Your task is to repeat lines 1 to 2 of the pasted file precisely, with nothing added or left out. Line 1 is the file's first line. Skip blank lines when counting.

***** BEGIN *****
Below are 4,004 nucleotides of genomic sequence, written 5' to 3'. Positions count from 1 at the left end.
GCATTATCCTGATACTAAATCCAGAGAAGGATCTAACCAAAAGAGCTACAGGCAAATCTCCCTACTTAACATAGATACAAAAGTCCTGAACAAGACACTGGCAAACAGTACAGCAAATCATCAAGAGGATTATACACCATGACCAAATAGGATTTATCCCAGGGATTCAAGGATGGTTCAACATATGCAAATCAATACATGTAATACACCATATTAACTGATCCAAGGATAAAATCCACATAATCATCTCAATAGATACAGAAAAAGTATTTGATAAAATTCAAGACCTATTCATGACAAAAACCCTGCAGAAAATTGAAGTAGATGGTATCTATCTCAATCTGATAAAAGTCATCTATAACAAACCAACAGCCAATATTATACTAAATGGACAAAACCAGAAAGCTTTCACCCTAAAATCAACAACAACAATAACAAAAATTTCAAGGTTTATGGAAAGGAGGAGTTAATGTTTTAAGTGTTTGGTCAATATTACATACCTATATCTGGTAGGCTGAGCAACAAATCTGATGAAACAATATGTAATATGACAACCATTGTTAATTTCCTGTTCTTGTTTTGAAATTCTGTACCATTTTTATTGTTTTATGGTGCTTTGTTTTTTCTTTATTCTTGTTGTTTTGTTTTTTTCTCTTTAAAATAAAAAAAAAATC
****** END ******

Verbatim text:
Below are 4,004 nucleotides of genomic sequence, written 5' to 3'. Positions count from 1 at the left end.
GCATTATCCTGATACTAAATCCAGAGAAGGATCTAACCAAAAGAGCTACAGGCAAATCTCCCTACTTAACATAGATACAAAAGTCCTGAACAAGACACTGGCAAACAGTACAGCAAATCATCAAGAGGATTATACACCATGACCAAATAGGATTTATCCCAGGGATTCAAGGATGGTTCAACATATGCAAATCAATACATGTAATACACCATATTAACTGATCCAAGGATAAAATCCACATAATCATCTCAATAGATACAGAAAAAGTATTTGATAAAATTCAAGACCTATTCATGACAAAAACCCTGCAGAAAATTGAAGTAGATGGTATCTATCTCAATCTGATAAAAGTCATCTATAACAAACCAACAGCCAATATTATACTAAATGGACAAAACCAGAAAGCTTTCACCCTAAAATCAACAACAACAATAACAAAAATTTCAAGGTTTATGGAAAGGAGGAGTTAATGTTTTAAGTGTTTGGTCAATATTACATACCTATATCTGGTAGGCTGAGCAACAAATCTGATGAAACAATATGTAATATGACAACCATTGTTAATTTCCTGTTCTTGTTTTGAAATTCTGTACCATTTTTATTGTTTTATGGTGCTTTGTTTTTTCTTTATTCTTGTTGTTTTGTTTTTTTCTCTTTAAAATAAAAAAAAAATC